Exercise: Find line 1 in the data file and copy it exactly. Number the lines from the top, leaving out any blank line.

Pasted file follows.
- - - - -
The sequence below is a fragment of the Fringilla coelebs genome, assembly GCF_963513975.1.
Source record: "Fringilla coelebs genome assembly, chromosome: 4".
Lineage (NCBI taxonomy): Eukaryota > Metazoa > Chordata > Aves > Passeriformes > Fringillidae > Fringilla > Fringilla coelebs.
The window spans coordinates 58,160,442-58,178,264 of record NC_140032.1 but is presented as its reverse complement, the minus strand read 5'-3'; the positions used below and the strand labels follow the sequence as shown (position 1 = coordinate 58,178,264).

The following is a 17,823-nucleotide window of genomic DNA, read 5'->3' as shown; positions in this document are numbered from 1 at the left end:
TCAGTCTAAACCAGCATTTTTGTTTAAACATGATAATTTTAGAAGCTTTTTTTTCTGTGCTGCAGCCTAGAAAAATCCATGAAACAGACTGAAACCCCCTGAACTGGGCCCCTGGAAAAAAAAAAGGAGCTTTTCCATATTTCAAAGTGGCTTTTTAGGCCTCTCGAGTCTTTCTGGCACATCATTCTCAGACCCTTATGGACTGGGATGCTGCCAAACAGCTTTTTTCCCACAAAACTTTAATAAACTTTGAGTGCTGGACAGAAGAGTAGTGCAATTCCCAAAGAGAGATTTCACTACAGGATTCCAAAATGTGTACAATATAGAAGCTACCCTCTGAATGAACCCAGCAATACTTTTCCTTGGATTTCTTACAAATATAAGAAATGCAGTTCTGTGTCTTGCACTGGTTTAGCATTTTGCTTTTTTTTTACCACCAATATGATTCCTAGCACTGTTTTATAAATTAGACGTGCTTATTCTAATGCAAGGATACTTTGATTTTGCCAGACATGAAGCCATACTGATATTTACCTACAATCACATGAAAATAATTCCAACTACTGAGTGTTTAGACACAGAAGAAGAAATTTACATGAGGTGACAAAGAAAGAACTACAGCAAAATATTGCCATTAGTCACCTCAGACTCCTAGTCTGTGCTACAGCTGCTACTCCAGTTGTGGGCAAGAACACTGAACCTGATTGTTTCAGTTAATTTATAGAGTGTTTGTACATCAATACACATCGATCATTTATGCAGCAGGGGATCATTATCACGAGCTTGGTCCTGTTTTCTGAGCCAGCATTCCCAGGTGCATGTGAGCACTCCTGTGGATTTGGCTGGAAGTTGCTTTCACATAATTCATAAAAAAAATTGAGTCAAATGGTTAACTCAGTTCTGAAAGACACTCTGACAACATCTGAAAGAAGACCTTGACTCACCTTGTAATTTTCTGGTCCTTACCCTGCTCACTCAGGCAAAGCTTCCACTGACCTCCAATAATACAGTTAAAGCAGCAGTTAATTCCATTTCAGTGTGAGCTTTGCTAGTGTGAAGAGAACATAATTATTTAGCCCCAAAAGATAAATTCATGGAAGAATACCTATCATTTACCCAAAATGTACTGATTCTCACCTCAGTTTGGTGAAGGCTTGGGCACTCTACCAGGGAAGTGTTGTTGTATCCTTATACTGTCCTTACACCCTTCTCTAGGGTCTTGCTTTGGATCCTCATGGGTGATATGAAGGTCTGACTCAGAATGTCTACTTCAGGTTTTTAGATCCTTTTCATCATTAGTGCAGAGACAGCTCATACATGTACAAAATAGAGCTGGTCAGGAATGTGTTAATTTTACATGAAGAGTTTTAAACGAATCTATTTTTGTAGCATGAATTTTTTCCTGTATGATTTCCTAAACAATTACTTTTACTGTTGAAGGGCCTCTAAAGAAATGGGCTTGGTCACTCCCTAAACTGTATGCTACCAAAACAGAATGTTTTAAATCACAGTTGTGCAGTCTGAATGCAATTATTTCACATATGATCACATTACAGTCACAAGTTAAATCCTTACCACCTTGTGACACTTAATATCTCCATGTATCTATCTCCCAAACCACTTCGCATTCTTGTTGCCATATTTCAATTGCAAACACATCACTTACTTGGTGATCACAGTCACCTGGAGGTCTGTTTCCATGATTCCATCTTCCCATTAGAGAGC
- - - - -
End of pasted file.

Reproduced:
The sequence below is a fragment of the Fringilla coelebs genome, assembly GCF_963513975.1.